Your update on Y2Y news

Yellowstone to Yukon Conservation Initiative


March 11, 2019

You're putting our vision into action

Celebrating 25 years of impact together | A note from Dr. Jodi Hilty

When the idea of an interconnected system of wild lands and waters stretching the 2,000 miles (3,200 kilometers) between Yellowstone National Park and Canada’s Yukon was proposed in 1993, some people were incredulous.

A vision that big and a mission that bold seemed impossible: linking healthy landscapes, connecting wide-ranging wildlife and an idea that spans five American states, two Canadian provinces, two Canadian territories, and the traditional territories of at least 31 Indigenous groups.

Yet others connected with the concept deeply and were inspired — including me ... and you! When I became Y2Y’s President and Chief Scientist, I was (and remain) excited to continue this grand mission and add to our collective legacy.

And here we are, beginning Y2Y’s 25th year together.


The story of bees, bears — and jumping slugs?

Building habitat one tree, shrub and flower at a time

Thanks to your support, in 2019 we're continuing our partnership with Idaho Fish and Game on a project that will help at least six species adapt to climate change in Idaho and connect people with nature near them.

The Bees to Bears Project has many important wetland restoration goals — including planting 50,000 new trees and shrubs and sowing native wildflowers to help provide shade and food sources.

By doing this, we hope to see benefits to wide-ranging wildlife like the grizzly bears that travel between the Selkirk and Purcell mountain ranges, tiny native bumblebees, and the rare pale jumping slug — all species that need cool air and moist soil to thrive.


How 52 acres make a difference

Protecting habitat for grizzlies and other wildlife in Montana

Thanks to your support, and together with Missoula-based Vital Ground Foundation, we’re making things a little easier for roaming grizzly bears near the U.S.-Canada border. Here’s more on that story and how safeguarding two crucial habitat connections in Montana earlier this winter is helping the bears as they bounce back.


Your chance to help with wolverine research

How sharing observations in southeast B.C. can make a difference

Do you plan on spending some time in the Rockies or mountain ranges of southeastern British Columbia in the coming months? You can take part in wolverine research.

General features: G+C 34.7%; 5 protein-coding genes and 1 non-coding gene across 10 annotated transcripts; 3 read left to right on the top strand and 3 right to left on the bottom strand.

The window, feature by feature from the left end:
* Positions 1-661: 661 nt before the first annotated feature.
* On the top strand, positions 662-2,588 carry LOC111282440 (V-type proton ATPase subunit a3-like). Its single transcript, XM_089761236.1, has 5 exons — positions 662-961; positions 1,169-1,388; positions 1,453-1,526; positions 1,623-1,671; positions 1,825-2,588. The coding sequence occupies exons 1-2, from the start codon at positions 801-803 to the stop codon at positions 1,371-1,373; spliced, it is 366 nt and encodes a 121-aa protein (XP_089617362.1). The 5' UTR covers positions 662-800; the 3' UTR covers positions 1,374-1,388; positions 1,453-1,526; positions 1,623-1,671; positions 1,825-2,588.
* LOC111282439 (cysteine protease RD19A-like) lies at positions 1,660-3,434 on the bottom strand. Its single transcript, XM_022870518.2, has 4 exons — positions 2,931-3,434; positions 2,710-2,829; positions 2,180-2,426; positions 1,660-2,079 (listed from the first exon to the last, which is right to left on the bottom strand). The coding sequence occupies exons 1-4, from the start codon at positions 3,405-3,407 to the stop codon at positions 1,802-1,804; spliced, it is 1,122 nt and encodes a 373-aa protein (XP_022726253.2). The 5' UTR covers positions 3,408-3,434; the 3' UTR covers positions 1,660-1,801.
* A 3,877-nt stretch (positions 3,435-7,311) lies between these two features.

Y2Y is partnering on an exciting project this winter with Wolverine Watch, a scientific collaboration of researchers from B.C. and Alberta.

If you ski, snowshoe, snowmobile or take part in other winter activities across western Canada — particularly the Selkirk, Purcell, Monashee and Cariboo ranges of southeastern B.C. — researchers are asking you to keep your eyes peeled for signs of wolverines and share what you see. It's your chance to be a community scientist!

Join the lynx program

Support for Y2Y not limited by geography

Why one monthly donor gives despite distance

Nutritionist Caroline Dickson has never felt like the distance between her home in the state of Georgia and the Yellowstone to Yukon region is a barrier to giving monthly donations. She says becoming a donor is an easy way to feel a connection to the mountains she loves, get involved and stay up-to-date on what's happening in the West.


Coming soon: Bear season

Helping Montanans recreate responsibly in bear country

Your donations helped us support education outreach in Montana, ensuring people are bear-aware this upcoming season.

The Southwest Montana Bear Education Working Group’s bear education trailer travels southwest Montana promoting bear awareness and safety practices. This collection of federal and state agencies and non-profit organizations that have common interests in reducing bear-human conflicts, increasing social tolerance for bears, and promoting the understanding of bears and their biology.

The program supplies practice cans at bear spray demonstrations so that people can get hands-on experience with cans of inactive bear spray and receive instruction on how to recreate in bear country safely and responsibly. It is important to carry bear spray in areas where the large bruins roam and feed. Even more important? To make sure your bear spray can is handy, it’s not expired and that you know how to deploy it if the need arises.

Learn how your donations support programs like this that encourage humans and wildlife to live alongside one another across the Yellowstone to Yukon region.

Photo credits —
Banner: Ice climbing in Alberta, Darwin Wiggett
Inset photos: Bees to Bears film still, Scott Rulander, Gem Vision Productions | Jodi Hilty and Joe Boyer at the Nine Mile land parcel near Troy, Montana, Harvey Locke | Wolverine, Peter Mather | Lynx, Shutterstock | Bear education workshop, Southwest Montana Bear Education Working Group